(3) The account of the destruction of Sodom, in 187 lines.
In the subsequent history of Lot and the destruction of Sodom and Gomorrah, Abram appears prominently in a fine passage where he intercedes with Yahweh on behalf of Sodom, and is promised that if ten righteous men can be found therein the city shall be preserved (xviii.
SODOM AND GOMORRAH, in biblical geography, two of five cities (the others named Admah, Zeboiim and Bela or Zoar) which were together known as the "cities of the Kikkar" (circle), somewhere in the neighbourhood of the Dead Sea.
The large purplish Mecca or Bussorah galls, 14 produced on a species of oak by Cynips insana, Westw., have been regarded by many writers as the Dead Sea fruit, mad-apples (mala insana), or apples of Sodom (poma sodomitica), alluded to by Josephus and others, which, however, are stated by E.
Sodom And Gomorrah >>
(the visit of the three angels to Abraham, and the judgment on Sodom and Gomorrah), xxiv.
It was in this district that the cities of Sodom and Gomorrah were situated.
The city that rejects them shall have a less lenient judgment than Sodom; Tyre and Sidon shall be better off than cities like Chorazin and Bethsaida which have seen His miracles; Capernaum, favoured above all, shall sink to the deepest depth.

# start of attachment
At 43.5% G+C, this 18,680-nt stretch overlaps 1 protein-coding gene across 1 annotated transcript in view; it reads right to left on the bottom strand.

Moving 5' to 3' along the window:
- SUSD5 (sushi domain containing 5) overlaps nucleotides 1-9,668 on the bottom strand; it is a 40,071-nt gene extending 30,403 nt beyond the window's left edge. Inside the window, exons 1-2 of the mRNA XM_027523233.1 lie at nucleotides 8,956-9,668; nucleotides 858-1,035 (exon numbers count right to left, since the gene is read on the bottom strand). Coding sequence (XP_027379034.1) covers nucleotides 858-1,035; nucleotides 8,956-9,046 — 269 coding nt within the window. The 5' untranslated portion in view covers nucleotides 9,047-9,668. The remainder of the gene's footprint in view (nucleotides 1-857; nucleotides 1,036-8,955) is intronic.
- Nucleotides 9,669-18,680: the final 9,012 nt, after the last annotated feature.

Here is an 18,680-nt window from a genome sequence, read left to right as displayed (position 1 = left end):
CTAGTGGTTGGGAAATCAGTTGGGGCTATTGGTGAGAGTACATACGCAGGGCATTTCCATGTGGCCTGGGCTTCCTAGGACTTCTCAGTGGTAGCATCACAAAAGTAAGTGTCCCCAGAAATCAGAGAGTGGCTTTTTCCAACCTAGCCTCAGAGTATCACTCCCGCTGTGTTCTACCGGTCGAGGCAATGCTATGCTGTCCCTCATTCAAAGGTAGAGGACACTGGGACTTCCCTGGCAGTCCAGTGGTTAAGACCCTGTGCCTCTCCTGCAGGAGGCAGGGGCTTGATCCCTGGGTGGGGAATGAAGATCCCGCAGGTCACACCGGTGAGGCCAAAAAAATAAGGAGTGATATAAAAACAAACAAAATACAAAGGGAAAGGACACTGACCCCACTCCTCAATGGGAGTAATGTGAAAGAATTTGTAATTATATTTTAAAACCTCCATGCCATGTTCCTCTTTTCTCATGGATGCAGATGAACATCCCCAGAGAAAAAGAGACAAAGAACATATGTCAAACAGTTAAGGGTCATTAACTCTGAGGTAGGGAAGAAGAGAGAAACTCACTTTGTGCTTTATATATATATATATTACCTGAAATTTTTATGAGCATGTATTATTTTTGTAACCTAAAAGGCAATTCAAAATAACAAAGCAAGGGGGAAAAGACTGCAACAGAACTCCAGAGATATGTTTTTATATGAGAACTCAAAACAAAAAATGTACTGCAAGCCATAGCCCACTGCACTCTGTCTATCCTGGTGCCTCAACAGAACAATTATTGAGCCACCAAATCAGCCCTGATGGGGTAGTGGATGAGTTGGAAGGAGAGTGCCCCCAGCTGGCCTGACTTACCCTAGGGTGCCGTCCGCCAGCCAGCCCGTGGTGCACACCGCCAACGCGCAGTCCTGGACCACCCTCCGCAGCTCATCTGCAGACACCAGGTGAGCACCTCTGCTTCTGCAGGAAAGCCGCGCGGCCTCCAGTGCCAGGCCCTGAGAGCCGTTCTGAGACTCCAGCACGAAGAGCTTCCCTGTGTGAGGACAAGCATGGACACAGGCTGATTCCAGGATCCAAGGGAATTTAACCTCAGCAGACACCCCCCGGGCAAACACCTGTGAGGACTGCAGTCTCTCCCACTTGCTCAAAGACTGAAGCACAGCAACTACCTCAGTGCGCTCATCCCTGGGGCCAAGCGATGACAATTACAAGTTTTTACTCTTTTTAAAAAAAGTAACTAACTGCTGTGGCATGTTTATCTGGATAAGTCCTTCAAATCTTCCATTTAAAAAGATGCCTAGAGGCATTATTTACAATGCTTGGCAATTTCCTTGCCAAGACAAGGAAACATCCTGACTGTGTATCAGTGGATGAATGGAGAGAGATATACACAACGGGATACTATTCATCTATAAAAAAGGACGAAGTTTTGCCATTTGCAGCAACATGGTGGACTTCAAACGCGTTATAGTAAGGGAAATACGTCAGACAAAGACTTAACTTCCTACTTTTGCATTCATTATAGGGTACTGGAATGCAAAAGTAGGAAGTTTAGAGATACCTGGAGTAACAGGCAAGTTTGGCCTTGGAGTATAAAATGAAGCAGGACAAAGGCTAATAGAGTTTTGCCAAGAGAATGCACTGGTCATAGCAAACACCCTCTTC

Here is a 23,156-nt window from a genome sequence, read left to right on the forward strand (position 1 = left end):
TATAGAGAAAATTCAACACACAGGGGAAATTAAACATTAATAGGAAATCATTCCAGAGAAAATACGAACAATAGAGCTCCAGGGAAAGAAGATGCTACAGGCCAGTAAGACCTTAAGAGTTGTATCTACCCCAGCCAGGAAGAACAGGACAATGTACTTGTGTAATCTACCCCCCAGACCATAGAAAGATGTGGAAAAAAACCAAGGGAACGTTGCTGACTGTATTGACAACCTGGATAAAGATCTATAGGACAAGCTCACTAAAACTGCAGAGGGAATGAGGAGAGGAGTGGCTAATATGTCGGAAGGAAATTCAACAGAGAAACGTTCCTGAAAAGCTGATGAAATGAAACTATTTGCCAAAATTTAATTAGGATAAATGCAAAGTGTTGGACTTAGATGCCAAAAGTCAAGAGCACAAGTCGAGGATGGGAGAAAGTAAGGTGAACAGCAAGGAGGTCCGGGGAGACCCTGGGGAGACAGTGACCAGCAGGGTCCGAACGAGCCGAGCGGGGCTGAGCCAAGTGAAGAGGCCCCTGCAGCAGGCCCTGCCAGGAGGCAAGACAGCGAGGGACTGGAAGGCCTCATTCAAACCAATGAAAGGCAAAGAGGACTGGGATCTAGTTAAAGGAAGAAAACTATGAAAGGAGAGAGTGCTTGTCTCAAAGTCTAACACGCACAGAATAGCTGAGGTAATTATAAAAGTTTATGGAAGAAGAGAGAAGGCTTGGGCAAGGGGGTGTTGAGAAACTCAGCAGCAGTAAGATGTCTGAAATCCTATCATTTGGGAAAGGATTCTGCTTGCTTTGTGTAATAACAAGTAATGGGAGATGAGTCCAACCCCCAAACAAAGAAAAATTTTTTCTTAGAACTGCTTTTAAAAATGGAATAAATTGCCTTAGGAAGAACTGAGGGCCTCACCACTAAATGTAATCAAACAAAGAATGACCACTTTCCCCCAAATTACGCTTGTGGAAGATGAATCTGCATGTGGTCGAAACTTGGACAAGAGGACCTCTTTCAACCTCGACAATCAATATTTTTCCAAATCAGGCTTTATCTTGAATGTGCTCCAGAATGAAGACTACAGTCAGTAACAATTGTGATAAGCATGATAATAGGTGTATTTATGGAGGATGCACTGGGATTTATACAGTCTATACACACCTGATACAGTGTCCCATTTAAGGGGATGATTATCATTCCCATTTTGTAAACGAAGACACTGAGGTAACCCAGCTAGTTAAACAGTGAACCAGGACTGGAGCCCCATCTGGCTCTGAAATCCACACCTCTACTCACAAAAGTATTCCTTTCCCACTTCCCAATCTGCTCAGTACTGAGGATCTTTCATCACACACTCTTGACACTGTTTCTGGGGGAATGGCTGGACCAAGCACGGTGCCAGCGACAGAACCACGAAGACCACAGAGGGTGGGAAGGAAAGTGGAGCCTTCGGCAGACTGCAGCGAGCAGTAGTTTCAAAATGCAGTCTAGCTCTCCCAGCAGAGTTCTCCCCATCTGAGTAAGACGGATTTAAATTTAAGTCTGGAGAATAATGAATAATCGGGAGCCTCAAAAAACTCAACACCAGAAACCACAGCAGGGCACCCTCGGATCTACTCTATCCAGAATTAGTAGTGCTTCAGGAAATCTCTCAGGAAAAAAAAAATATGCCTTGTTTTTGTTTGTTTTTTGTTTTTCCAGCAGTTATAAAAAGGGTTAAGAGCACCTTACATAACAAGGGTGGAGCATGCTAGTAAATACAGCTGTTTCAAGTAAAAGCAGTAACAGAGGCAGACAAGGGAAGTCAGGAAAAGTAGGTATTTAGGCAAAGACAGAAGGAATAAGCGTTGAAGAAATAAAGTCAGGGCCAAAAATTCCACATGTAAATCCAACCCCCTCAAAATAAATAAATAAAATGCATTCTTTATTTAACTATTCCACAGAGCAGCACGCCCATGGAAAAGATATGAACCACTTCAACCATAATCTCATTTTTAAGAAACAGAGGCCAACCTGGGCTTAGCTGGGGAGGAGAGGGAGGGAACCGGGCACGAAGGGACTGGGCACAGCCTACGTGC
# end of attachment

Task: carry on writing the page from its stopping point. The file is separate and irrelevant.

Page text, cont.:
Lot dwells in the basin of the Jordan, and his history is continued in the story of the destruction of Sodom and Gomorrah (xviii.-xix.; Hos.
An extremely fine passage then describes the patriarch's intercession for Sodom and Gomorrah, and the narrative passes on to the catastrophe which explains the Dead Sea and its desert region and has parallels elsewhere (e.g.
- The earliest references to the sea or its basin are in the patriarchal narratives of Lot and Abraham, the most striking being the destruction of the neighbouring cities of Sodom and Gomorrah.
The judgment on Sodom and Gomorrah (which of course they believed to be under the waters of the lake, in accordance with the absurd theory first found in Josephus and still often repeated) blinded these good pilgrims to the ever-fresh beauty of this most lovely lake, whose blue and sparkling waters lie deep between rocks and precipices of unsurpassable grandeur.
The overthrow of Sodom and Gomorrah is described in Genesis (xviii.